Rating: 5 stars
Synopsis: Many years ago, Anthony Peardew broke a promise. The only promise he has ever made. In atonement, he begins to carefully collect a hotchpotch of objects that have been lost, in the firm belief that they have a significance to someone, somewhere. When Anthony dies, he leaves the collection to his assistant Laura. Adrift in a comfortable but unadventurous existence, Laura finds a new purpose in the monumental task of reuniting the lost objects with their owners. Her quest to fulfil Anthony’s legacy of love makes for a moving tale of wonder, compassion, triumph and the infinite endurance of human connections.
When I first picked up ‘The Keeper of Lost Things’, I was dubious about whether I was going to enjoy it, for two reasons. One: the first few pages are plastered with rave reviews, which I find can often raise my expectations excessively only to be disappointed. Two: it was a very well-intended birthday present from my parents, but I had a sneaky suspicion they only chose it because it had pretty flowers on the front cover! In short, I was expecting something fluffy, a source of transient pleasure but in no way memorable. However, I became absolutely enchanted with Ruth Hogan’s novel. It made me realise how many seriously dark, bleak stories I have been reading recently. Sometimes a book just seems to come upon you at exactly the right time – something genuinely moving yet hopeful and uplifting was exactly what I needed!
The first thing that struck me about ‘The Keeper of Lost Things’ is that it is a book of balances. It is emotional without being sappy, ambitious but not condescending, and manages to remain endearingly quirky without straying into the realm of odd. The writing is almost poetic, with a touching appreciation of beauty that shines through on every page. It feels as if Hogan is writing just for the sheer joy of it.
Although the plot has been criticised for stretching credibility, for me it seemed to complement the lyrical, whimsical writing style. I felt that the story is not meant to be rooted in reality but in our imaginations. Another unique aspect of the novel is the massive range of perspectives included; I especially loved the stories associated with all the collected objects. Some readers seem to have found this chaotic and clamorous, but I believe that it acts as a crucial driver of the plot. In a book that is character-centric, rather than possessing the relentless pacey plot of a thriller, it is quite a feat to make it gripping to read. However, I was engaged the entire way through ‘The Keeper of Lost Things’, and a great part of this was due to the number and variety of stories keeping me intrigued.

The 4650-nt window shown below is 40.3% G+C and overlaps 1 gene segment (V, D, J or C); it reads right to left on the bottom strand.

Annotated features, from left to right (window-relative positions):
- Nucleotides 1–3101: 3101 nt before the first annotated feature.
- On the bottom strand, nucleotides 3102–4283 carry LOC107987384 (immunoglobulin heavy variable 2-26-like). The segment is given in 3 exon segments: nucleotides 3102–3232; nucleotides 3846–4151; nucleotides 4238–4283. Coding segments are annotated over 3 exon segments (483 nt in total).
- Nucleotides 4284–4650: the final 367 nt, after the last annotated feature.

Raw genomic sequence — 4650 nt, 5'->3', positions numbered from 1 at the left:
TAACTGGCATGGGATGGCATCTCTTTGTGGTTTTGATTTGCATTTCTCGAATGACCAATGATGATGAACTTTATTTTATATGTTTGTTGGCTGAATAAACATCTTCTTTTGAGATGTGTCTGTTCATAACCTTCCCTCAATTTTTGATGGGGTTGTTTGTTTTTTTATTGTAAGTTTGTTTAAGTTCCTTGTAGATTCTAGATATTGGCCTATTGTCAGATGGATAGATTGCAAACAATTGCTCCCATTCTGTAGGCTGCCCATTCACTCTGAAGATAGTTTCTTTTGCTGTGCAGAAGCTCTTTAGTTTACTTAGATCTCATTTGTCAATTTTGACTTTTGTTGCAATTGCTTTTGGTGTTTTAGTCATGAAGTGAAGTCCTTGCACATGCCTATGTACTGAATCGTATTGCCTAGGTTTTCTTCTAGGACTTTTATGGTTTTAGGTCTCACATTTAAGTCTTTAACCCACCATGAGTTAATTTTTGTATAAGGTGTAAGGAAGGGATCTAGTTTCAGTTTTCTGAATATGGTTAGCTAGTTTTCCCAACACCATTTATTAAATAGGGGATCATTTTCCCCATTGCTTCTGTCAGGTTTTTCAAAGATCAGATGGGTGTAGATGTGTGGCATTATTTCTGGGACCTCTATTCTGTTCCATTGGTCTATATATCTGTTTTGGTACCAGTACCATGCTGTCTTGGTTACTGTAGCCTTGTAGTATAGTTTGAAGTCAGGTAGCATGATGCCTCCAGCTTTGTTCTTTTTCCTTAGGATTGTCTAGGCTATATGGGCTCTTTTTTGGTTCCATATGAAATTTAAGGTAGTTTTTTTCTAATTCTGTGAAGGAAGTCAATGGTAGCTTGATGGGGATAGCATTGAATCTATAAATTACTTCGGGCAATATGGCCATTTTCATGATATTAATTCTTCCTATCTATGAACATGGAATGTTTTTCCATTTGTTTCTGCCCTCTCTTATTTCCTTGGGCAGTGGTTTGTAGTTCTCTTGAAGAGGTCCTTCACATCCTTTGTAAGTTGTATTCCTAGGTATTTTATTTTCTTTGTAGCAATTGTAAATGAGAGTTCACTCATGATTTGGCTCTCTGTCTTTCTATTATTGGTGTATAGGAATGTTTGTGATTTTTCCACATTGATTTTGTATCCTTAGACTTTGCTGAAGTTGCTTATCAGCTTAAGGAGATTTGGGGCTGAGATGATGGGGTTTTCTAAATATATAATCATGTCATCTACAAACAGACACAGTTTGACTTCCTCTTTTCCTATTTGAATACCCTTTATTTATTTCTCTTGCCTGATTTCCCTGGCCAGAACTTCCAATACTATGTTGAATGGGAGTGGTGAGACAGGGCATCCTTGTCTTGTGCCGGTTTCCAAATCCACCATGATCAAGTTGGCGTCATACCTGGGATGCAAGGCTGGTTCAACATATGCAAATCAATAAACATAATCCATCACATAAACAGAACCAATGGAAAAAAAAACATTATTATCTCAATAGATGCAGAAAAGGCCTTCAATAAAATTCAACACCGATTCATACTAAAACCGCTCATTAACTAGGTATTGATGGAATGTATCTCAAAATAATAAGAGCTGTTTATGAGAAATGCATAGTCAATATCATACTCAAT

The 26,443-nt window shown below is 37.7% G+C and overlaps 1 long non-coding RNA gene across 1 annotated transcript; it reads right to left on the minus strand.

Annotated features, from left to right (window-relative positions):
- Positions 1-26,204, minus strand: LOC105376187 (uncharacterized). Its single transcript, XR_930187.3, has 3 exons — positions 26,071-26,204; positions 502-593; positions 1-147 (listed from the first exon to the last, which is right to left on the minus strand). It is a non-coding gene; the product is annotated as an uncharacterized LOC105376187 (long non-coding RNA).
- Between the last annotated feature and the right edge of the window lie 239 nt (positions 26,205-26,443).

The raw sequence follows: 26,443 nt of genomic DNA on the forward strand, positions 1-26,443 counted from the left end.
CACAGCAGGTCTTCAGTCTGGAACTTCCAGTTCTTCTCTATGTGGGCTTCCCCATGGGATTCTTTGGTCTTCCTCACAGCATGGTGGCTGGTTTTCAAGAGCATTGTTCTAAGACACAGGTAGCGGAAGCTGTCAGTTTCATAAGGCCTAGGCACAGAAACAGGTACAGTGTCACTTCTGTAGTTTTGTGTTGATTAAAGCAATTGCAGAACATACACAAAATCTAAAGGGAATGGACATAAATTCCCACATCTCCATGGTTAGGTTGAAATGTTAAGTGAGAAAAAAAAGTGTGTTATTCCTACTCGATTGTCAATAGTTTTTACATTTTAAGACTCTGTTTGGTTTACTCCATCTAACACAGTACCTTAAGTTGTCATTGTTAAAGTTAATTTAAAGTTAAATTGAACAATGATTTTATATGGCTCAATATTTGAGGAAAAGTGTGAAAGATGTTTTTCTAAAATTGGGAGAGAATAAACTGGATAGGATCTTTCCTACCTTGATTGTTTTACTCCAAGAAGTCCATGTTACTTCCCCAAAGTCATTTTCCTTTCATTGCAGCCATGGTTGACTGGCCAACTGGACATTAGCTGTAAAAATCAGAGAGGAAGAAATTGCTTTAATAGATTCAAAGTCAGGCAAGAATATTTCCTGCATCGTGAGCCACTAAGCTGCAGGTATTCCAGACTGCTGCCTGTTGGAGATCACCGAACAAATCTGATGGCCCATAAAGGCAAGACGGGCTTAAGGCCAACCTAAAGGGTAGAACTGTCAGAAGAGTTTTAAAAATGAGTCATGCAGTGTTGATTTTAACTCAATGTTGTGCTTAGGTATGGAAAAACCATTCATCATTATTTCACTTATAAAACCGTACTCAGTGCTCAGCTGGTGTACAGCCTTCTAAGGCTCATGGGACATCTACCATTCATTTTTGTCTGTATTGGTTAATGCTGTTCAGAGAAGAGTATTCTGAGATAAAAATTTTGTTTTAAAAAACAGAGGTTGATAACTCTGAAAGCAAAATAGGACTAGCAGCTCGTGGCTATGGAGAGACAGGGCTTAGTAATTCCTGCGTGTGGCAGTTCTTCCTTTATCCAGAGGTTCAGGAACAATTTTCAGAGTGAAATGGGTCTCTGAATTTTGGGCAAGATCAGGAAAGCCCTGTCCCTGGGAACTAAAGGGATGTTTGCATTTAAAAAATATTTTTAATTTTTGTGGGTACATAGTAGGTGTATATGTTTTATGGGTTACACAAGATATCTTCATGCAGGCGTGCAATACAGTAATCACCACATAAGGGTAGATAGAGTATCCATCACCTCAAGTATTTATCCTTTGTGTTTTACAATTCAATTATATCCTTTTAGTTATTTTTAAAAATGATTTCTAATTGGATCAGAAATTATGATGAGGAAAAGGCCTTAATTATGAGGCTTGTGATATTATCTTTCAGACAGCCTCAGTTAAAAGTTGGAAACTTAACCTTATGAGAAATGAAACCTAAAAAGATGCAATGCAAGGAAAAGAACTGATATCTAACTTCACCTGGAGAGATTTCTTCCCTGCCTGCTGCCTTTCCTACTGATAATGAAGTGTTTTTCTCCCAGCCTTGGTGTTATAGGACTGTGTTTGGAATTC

Hogan’s characters are sensitively portrayed and tantalisingly real. Forgive the cliché, but my favourite character Eunice – fun, passionate yet simultaneously gentle – is up there with book characters I would most love to meet in real life. Laura also made me laugh out loud at times. Her somewhat dark sense of humour forces readers to confront truths about the safe, bland but ‘comfortable’ aspects of our own existences. The romance she develops throughout the novel is technically a little predictable, but who can begrudge some comfort and, indeed, delight, for the hopeless romantic among us (self-confessed or otherwise)? There is still plenty for those who prefer more complex and enigmatic relationships, particularly in Eunice’s unfulfilled love.
The novel is ambitious in its range, stretching between strangers and across generations, taking us across the full spectrum of emotions from humour to heart-wrenching sadness. Hogan portrays both joy and pain with equal acuteness; it seems every reader will find a poignant observation to identify with. ‘The Keeper of Lost Things’ is essentially a novel about humanity – drawn in all of its intensity, confusion, hope and spirit.
P.S. Thanks, Mum and Dad – you did good! 🙂
Not picture perfect, of course not, after what had happened – a life still scarred and cracked and misshapen, but worth living nonetheless.
Read if: you want a quirky, unique and uplifting foray into contemporary literary fiction.
Cover image courtesy of Goodreads.
Enjoyed The Keeper of Lost Things? I would highly recommend Room by Emma Donoghue.
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